Morris Chestnut, Sean Bean and Ali Larter in LEGENDS - Season 1 | ©2014 TNT/Marco Grob

Morris Chestnut, Sean Bean and Ali Larter in LEGENDS - Season 1 | ©2014 TNT/Marco Grob

In TNT’s new series LEGENDS, Wednesdays at 9 PM, Sean Bean plays Martin Odum, an FBI agent who is uncannily gifted with “legends,” the term for long-term undercover identities. The trouble is not only that Martin has a tendency to become a little too absorbed in these identities, but also that he’s starting to question who he really is.

The series, based on Robert Littell’s novel, was developed for television by Howard Gordon and David Wilcox. Wilcox, whose producing and writing credits include LAW & ORDER, FRINGE, LIFE ON MARS, 666 PARK AVENUE and THE FOLLOWING, is present at TNT’s LEGENDS Q&A session for the Television Critics Association. After the formal panel, Wilcox remains available for further discussion.

ASSIGNMENT X: Are you the day-to-day show runner on LEGENDS?

DAVID WILCOX: Yes. Howard Gordon is the executive producer and I’m an executive producer. I’m running the show and I’m writing the scripts. I can’t claim responsibility for the pilot, because I came on after the pilot.

AX: Once Martin finds out who he actually is, because presumably you’re not leading us into, “No, he’s exactly who he is, it’s all been a big fakeout …

WILCOX: I’m not going to answer one way or the other. I’m just going to say the ending [of the first season] is a good surprise, it has a great twist and it builds inexorably to the end.

AX: Can the show continue with more regular characters than Martin once you get to that twist?

WILCOX: Yes, it’s a renewable series, and yes, I really see Martin Odum as – we keep using the metaphor of the Russian doll, where you open it up and there’s another one inside. You open that up and there’s another one inside. The idea is, his journey towards what the truth of his identity is, is something that is very deep and it’s going to take awhile to get there. And that said, we’re learning as we go. We’re learning more of his history, we’re learning more of his back story and what happened to him to get him to this place.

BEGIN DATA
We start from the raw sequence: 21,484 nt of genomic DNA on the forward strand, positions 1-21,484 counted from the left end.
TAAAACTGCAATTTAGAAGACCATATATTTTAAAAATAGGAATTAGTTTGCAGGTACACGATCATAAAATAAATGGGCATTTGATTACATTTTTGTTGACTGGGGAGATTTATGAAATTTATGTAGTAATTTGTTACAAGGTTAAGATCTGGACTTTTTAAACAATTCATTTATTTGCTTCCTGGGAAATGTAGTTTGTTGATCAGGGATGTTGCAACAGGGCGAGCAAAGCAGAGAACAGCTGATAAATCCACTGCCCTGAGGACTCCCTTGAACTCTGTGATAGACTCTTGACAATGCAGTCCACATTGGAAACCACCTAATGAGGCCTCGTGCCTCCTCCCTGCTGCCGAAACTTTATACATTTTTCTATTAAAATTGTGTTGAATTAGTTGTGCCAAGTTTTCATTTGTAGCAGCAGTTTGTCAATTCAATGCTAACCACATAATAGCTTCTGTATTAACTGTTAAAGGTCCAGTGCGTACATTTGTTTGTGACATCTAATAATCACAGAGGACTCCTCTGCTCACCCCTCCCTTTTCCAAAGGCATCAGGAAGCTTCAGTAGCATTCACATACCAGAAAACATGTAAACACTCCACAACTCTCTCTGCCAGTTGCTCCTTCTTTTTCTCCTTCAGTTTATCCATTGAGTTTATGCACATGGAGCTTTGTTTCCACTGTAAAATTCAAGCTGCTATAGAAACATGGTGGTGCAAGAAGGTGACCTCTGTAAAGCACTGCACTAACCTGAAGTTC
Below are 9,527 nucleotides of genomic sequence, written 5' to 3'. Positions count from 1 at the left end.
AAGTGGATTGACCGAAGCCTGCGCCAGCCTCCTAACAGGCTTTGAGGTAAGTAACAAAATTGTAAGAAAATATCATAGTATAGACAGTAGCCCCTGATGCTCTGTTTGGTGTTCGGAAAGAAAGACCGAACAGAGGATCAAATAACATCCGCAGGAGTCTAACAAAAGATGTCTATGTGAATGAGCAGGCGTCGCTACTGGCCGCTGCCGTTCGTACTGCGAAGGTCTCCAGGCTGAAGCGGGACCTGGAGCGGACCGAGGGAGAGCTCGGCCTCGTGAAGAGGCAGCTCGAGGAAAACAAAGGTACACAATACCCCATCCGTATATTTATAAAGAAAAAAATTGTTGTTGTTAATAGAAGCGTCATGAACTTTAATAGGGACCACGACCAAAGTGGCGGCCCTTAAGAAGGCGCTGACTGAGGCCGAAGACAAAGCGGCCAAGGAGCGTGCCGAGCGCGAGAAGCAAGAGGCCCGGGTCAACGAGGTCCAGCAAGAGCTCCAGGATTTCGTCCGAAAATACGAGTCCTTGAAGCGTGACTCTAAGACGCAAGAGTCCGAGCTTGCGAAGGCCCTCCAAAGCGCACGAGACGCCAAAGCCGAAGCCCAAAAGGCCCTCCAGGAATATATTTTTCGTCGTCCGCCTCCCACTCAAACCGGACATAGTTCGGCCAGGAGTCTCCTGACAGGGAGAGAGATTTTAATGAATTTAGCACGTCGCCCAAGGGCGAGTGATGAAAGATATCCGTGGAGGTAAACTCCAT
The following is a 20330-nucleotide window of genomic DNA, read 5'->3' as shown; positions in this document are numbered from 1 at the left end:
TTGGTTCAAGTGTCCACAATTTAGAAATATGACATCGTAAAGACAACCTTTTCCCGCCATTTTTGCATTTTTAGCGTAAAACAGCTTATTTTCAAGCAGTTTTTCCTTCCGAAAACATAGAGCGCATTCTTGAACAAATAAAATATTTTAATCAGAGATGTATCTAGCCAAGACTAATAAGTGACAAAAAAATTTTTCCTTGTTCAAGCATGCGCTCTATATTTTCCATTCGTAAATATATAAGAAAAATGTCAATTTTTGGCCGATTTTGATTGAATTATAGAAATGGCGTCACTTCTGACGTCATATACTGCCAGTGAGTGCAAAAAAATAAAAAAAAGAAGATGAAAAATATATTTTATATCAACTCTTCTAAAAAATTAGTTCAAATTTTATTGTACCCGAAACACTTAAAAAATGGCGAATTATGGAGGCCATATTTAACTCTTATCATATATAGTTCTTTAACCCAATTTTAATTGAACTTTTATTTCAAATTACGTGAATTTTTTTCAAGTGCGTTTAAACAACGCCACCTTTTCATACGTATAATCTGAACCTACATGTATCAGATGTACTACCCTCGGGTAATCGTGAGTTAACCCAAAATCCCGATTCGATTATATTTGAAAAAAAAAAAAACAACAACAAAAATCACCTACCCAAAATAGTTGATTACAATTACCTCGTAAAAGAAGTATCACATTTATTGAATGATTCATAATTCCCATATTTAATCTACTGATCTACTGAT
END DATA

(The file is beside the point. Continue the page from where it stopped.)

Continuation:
AX: Is “legend” in this context a real FBI term?

WILCOX: It is. Robert Littell wrote the novel that it’s based on, and he also wrote THE COMPANY, which is a novel of the story of the CIA, and the term “legend” is a term of art used in the world of spycraft, and it’s one, obviously, that we’re embracing. I think it’s a cool way of thinking of undercover work – he is creating a false identity that he can use to infiltrate crime. The big change for us is, instead of him week to week creating an identity that is good for the crime that he’s doing, our big shift is, he has these identities already pre-existing and they have their own contacts, their own world, their own apartment, they have their own wardrobe, their own everything. It’s a deeply imagined character of what these legends are, and he has several of them out there, in rotation, and so when he, for example, at the end of [the first episode], he says, “We could have this weapon of mass destruction out there,” and he says, “Dante Auerbach is the guy who could do that.” Dante’s a legend he’s used in the past; it’s a legend he may use again in the future. And he knows if he steps into those shoes, he’s going to be able to tap into that network. Now, that legend may not work for the next case that he’s working on.